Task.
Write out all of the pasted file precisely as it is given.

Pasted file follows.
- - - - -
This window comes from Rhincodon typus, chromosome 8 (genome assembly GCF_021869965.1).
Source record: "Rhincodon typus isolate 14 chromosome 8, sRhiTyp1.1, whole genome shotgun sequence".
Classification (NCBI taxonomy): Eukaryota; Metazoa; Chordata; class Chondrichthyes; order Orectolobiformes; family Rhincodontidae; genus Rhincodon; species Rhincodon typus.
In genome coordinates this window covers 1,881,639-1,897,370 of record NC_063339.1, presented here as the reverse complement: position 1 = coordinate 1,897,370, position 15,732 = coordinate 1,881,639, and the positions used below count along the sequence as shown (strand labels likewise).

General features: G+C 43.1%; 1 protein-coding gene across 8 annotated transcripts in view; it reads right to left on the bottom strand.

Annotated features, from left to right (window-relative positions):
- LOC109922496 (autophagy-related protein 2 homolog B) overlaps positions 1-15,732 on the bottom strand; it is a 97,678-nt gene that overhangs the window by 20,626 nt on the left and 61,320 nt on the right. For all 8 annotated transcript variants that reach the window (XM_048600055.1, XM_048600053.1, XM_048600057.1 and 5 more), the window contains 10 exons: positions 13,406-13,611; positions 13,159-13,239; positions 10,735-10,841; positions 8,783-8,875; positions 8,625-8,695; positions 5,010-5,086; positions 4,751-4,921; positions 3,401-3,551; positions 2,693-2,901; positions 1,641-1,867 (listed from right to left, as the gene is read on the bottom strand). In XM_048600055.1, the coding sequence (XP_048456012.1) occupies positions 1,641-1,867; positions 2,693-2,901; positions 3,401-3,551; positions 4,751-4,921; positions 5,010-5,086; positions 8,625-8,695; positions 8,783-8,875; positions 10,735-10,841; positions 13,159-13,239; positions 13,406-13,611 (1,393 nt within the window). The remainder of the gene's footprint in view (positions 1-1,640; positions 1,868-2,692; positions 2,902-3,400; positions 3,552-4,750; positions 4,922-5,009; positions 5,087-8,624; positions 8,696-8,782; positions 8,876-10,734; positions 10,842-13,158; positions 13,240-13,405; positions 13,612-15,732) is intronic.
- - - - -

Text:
This window comes from Rhincodon typus, chromosome 8 (genome assembly GCF_021869965.1).
Source record: "Rhincodon typus isolate 14 chromosome 8, sRhiTyp1.1, whole genome shotgun sequence".
Classification (NCBI taxonomy): Eukaryota; Metazoa; Chordata; class Chondrichthyes; order Orectolobiformes; family Rhincodontidae; genus Rhincodon; species Rhincodon typus.
In genome coordinates this window covers 1,881,639-1,897,370 of record NC_063339.1, presented here as the reverse complement: position 1 = coordinate 1,897,370, position 15,732 = coordinate 1,881,639, and the positions used below count along the sequence as shown (strand labels likewise).

General features: G+C 43.1%; 1 protein-coding gene across 8 annotated transcripts in view; it reads right to left on the bottom strand.

Annotated features, from left to right (window-relative positions):
- LOC109922496 (autophagy-related protein 2 homolog B) overlaps positions 1-15,732 on the bottom strand; it is a 97,678-nt gene that overhangs the window by 20,626 nt on the left and 61,320 nt on the right. For all 8 annotated transcript variants that reach the window (XM_048600055.1, XM_048600053.1, XM_048600057.1 and 5 more), the window contains 10 exons: positions 13,406-13,611; positions 13,159-13,239; positions 10,735-10,841; positions 8,783-8,875; positions 8,625-8,695; positions 5,010-5,086; positions 4,751-4,921; positions 3,401-3,551; positions 2,693-2,901; positions 1,641-1,867 (listed from right to left, as the gene is read on the bottom strand). In XM_048600055.1, the coding sequence (XP_048456012.1) occupies positions 1,641-1,867; positions 2,693-2,901; positions 3,401-3,551; positions 4,751-4,921; positions 5,010-5,086; positions 8,625-8,695; positions 8,783-8,875; positions 10,735-10,841; positions 13,159-13,239; positions 13,406-13,611 (1,393 nt within the window). The remainder of the gene's footprint in view (positions 1-1,640; positions 1,868-2,692; positions 2,902-3,400; positions 3,552-4,750; positions 4,922-5,009; positions 5,087-8,624; positions 8,696-8,782; positions 8,876-10,734; positions 10,842-13,158; positions 13,240-13,405; positions 13,612-15,732) is intronic.